GERRY: Of course I did. Didn’t we all? And didn’t we put all our doubles and triples and no-name cards in the spokes of our bicycles? And, yes, when I went off the college my mom raided my closet and threw away all those precious cards I collected. And I’m sure I ruined more than a tooth or two chewing that sugar-loaded bubble gum that came with them. I was a big fan of Bowman’s. In 1954 I was 14 and I dearly wanted Al Rosen card. So I bought and I bought and I bought. No Al Rosen’s. I had 17 Ferris Fain cards 12 Dave Ferris cards, but no Al Rosen. Only years later did I discover that Rosen was under contract with another company and there was no 1954 Bowman Al Rosen card. Now they tell me.

ML Dunn has moved. Check out their new location on West National Road in Englewood.

From Jasper in Youngstown: Hal, as a professed Indians fan does it tick you off to see their logo change, and doing away with Chief Wahoo? And is there anyone left in America that’s not offended by something?

JASPER: At the risk of being banned from all native American reservations, yes, it does tick me off, make me angry, make me shake my head. I grew up in Akron, 30 miles from old Municipal Stadium, and hardly a day passed that I didn’t have my baseball cap with Chief Wahoo on it. Chief Wahoo IS the Cleveland Indians. It is a symbol of the Cleveland Indians and not a mockery of native Americans. Hey, I’m Irish and I have no anger toward Notre Dame for having that silly leprechaun as a mascot. There is so much wrong with the world we live in and to me logos and mascots are at the bottom of the list. And heck, it (political correctness) has reached into baseball. They no longer say ‘the disabled list’, it’s now the injured list because ‘disabled’ is offensive. And yet there is a Disabled Act being discussed in Congress. Go figure.

From Bob Spencer: Hal, I just bought my grandson a Rawlings major league baseball and paid better than $20 for it. Can you share (if you know) what Rawlings charges the Reds for these, assuming they get some kind of volume discount. When I was a kid a good baseball cost about $3 bucks.

BOB: Are you ready for this? Major League baseball purchases all the baseballs and distributes them to the teams. MLB pays approximately $5.2 million a year on baseballs. That’s a lot of cowhide. Yes, cowhide. Baseballs no longer are made from horsehide and you can no longer yell to a teammate, “Hit the ol’ horsehide.” When I was a kid, baseballs cost about $2.50, but even at that bargain price none of the kids in my neighborhood could afford one. We would go to a high school game ore an amateur game and wait for a foul ball. One of us would grab it and take off. And when he knocked the cover off that ball, we’d wrap electriian’s tape around it and use it until somebody knocked it down the sewer. Twenty bucks for one ball? They used to make rubber-coated baseballs that you couldn’t destroy with a pick-axe. Whatever happened to them?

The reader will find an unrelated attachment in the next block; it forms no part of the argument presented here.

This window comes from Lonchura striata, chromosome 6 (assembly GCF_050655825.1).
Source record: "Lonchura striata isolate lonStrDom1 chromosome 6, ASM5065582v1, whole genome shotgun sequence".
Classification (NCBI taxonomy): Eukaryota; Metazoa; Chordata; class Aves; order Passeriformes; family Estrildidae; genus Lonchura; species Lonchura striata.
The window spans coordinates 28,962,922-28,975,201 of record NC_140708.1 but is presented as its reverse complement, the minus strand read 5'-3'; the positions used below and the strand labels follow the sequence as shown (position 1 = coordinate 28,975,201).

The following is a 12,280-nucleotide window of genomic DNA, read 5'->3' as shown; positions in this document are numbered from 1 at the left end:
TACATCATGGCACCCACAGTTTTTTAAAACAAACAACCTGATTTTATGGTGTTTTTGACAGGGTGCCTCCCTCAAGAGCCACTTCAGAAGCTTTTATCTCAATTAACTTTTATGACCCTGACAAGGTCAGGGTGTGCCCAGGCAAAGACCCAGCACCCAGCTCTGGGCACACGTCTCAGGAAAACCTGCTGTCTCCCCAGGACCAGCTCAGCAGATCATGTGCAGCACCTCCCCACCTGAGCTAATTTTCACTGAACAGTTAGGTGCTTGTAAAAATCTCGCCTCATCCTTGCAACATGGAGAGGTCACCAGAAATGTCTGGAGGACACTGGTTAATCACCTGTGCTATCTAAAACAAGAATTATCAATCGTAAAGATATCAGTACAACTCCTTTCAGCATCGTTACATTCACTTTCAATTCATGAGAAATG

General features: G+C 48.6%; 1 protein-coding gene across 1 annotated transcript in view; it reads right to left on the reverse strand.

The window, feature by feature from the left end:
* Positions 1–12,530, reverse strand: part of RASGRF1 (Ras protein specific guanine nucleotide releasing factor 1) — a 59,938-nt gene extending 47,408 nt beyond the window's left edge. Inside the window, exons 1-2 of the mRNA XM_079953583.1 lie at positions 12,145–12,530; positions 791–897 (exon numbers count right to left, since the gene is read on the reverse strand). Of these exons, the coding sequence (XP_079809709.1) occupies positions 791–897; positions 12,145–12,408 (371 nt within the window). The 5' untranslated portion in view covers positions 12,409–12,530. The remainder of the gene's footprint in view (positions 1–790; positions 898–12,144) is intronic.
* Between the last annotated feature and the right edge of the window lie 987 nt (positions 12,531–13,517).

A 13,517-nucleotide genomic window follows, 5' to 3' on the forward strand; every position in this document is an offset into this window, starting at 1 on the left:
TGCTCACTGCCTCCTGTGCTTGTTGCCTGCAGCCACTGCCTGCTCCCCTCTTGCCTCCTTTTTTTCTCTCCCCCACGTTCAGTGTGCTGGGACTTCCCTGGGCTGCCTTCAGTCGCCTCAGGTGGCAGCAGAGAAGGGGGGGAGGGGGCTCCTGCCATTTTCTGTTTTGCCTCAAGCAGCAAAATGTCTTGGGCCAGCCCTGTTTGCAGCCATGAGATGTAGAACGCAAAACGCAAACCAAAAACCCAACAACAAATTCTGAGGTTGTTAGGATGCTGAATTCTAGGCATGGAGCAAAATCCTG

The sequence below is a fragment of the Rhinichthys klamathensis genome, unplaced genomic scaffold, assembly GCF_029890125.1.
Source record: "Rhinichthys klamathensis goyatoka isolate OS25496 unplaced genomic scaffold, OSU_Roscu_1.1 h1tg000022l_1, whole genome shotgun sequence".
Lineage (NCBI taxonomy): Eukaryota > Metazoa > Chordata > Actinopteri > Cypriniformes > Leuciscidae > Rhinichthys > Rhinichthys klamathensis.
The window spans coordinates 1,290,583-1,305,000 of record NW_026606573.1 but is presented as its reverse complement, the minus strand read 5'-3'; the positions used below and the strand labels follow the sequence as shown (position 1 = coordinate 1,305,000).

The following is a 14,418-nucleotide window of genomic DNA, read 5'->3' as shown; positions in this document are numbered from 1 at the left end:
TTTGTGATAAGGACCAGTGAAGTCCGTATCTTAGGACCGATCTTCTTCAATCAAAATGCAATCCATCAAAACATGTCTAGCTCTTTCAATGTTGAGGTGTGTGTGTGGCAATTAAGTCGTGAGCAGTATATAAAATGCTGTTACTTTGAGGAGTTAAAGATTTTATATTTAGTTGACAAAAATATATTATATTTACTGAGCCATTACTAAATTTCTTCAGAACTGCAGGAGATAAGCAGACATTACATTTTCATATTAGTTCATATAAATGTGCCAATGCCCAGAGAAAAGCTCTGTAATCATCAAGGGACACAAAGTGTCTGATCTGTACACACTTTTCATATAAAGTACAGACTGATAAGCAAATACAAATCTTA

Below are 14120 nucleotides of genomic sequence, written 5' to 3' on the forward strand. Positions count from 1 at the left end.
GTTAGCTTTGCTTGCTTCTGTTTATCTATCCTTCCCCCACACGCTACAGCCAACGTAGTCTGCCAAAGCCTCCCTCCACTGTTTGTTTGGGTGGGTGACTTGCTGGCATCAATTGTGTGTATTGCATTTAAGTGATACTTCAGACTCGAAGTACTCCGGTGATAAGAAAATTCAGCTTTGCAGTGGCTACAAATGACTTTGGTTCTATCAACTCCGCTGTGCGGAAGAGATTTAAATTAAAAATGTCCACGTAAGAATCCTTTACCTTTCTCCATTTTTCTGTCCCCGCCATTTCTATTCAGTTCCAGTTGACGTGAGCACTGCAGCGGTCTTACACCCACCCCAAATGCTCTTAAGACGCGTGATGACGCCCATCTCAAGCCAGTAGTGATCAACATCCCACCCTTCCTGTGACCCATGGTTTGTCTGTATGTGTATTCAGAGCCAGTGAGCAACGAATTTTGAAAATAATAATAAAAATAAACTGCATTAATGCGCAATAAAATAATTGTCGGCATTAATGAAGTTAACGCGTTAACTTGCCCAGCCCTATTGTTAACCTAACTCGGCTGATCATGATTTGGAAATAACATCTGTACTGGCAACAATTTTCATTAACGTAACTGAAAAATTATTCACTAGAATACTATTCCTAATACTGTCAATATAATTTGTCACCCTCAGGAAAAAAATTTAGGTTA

From Hal in Westerville: Do you remember the Reds pitcher named Ross Grimsley, and what happened to him after he left the Reds? Is he still around, still in baseball, and perhaps in Cincinnati?

FROM HAL TO HAL: Yes, I certainly do remember Ross Grimsley. He was, uh, a bit different. He was married to a beautiful girl and said she was a witch and practiced sorcery. He went by Ross Albert Grimsley III and pitched for the Reds, Baltimore, Montreal and Cleveland. His father, Ross Albert Grimsley II, pitched briefly for the Chicago White Sox. Ross III wasn’t bad. His career record was 124-99 with a 3.81 earned run average. That would get him $30 million a year right now. After his pitching career he was a major league pitching coach at several venues. When last seen, the 69-year-old lefthander was the pitching coach for the Class AA Richmond Flying Squirrels, but he no longer holds that position. Word is he is retired and living with his wife in the Baltimore area.

From Scott in Bradford: Hal, what’s the howling sound you hear from GABP during Reds’ broadcast on TV? When did that start, and when will it end?

Scott: I hope it ends yesterday. I hate it, can’t stand it. While there is a guy in Cincinnati who claims it, it really started a few years ago in Pittsburgh. You never hear it until late in the game when the game is out of hand and most of the fans are gone. The ones who stay and howl at the moon are the ones who consumed the most alcoholic beverages and at that point of the game they don’t know a slider from a foul ball or a baseball glove from a croquet wicket.